August 22, 2014
Book Excerpt: ‘Empire of Illusion’
Posted on Jul 30, 2009
By Chris Hedges
“I think friendship does enter into it at some point,” says Jerri. “But I think it’s very important to keep that separate from the game. It’s two totally different things. And that’s where it gets tricky.” Jerri will say later, as she casts her vote, “This is probably one of the most difficult things for me to do right now. It’s purely strategic, it’s nothing personal. I am going to miss you dearly.”
“Jeff,” Maralyn breaks in. “I’m conjoined with Tina. She is a constellation. And, the cowboy [Colby]! The poor cowboy has dragged me around so many times [during the obstacle course challenge]. I appreciate it.”
“I’d do it again,” laughs Colby broadly.
“Hey, you hear that? He’d do it again!” says Maralyn.
Empire of Illusion: The End of Literacy and the Triumph of Spectacle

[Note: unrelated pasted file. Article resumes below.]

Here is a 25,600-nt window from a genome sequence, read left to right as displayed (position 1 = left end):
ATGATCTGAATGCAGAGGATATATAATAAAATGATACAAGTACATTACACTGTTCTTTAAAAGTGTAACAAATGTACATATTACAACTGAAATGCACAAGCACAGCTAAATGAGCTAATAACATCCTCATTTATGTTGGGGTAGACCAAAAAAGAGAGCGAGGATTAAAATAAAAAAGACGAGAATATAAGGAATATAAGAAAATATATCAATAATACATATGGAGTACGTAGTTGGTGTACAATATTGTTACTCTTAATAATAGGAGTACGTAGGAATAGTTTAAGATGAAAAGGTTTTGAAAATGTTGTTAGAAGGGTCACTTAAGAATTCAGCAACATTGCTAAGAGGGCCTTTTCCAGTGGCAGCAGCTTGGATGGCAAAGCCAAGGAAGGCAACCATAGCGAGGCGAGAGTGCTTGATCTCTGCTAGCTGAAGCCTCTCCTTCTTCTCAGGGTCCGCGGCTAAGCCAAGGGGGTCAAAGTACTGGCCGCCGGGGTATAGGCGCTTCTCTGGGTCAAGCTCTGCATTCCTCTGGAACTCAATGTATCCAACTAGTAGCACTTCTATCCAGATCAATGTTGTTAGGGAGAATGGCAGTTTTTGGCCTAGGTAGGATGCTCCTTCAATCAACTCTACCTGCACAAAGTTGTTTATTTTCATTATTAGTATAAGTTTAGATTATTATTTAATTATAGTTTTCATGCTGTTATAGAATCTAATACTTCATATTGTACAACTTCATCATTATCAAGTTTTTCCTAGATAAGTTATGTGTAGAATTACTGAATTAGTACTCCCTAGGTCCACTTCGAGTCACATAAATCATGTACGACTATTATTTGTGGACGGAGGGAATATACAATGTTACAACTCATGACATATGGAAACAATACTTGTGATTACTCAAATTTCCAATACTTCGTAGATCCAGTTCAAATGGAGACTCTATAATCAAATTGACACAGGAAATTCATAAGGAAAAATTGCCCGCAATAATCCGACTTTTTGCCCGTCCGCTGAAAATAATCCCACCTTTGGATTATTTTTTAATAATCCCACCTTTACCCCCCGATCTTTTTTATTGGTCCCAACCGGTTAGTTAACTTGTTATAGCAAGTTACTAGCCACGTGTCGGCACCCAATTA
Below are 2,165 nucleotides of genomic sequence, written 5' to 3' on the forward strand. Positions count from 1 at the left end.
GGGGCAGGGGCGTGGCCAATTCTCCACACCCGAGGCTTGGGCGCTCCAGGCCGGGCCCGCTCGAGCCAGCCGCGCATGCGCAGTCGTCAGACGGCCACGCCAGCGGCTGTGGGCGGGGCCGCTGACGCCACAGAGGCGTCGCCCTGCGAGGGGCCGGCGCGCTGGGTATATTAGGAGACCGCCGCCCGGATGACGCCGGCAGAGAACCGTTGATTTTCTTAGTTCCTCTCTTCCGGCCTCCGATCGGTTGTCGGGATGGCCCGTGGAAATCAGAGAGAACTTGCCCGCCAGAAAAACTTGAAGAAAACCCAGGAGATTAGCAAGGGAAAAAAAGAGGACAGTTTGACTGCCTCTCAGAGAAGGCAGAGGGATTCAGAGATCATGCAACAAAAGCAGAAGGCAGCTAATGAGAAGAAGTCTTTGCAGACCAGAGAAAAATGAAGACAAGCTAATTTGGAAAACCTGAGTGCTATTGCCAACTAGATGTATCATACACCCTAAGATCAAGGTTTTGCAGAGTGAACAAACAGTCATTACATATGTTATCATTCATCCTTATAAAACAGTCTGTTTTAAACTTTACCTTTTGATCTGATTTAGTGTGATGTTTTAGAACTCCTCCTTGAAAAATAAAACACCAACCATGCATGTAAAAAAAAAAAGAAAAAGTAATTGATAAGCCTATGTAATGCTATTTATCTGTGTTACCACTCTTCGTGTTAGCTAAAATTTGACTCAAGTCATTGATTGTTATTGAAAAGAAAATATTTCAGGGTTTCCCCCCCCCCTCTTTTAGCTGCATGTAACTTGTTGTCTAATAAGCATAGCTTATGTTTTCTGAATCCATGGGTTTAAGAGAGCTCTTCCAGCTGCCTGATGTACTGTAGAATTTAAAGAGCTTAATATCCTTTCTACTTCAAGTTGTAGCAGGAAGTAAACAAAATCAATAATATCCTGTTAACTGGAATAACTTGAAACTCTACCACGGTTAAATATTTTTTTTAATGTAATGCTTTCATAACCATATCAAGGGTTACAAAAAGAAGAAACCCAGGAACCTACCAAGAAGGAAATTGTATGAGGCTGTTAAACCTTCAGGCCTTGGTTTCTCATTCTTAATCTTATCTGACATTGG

By Chris Hedges
Nation Books, 240 pages
It is time to vote. Each team member walks up a narrow bridge lit by flaring torches, again looking like something out of Disney’s Enchanted Tiki Room, made of twisted logs lashed with vines, to a stone table. They write the name of the person they want to eliminate and put it in a cask with aboriginal carvings. Most of the votes are kept anonymous, the camera panning away as each person writes. But as Tina, Mad Dog Maralyn’s best friend and “constellation,” casts her vote, she shows us her ballot: Mad Dog. “Mad Dog, I love you,” she says to the camera, “I value your friendship more than anything. This vote has everything to do with a promise I made, it has nothing to do with you. I hope you’ll understand.” She folds her vote and puts it in the cask.
“Once the vote is tallied, the decision is final, and the person will be asked to leave the tribal council area immediately,” says Probst.
Five people of the seven voted to eliminate Maralyn.
“You need to bring me a torch, Mad Dog,” says Probst. She does so, first taking off her green baseball cap and putting it affectionately on Amber, who sits next to her and gives her a hug. The camera shows Tina looking impassive.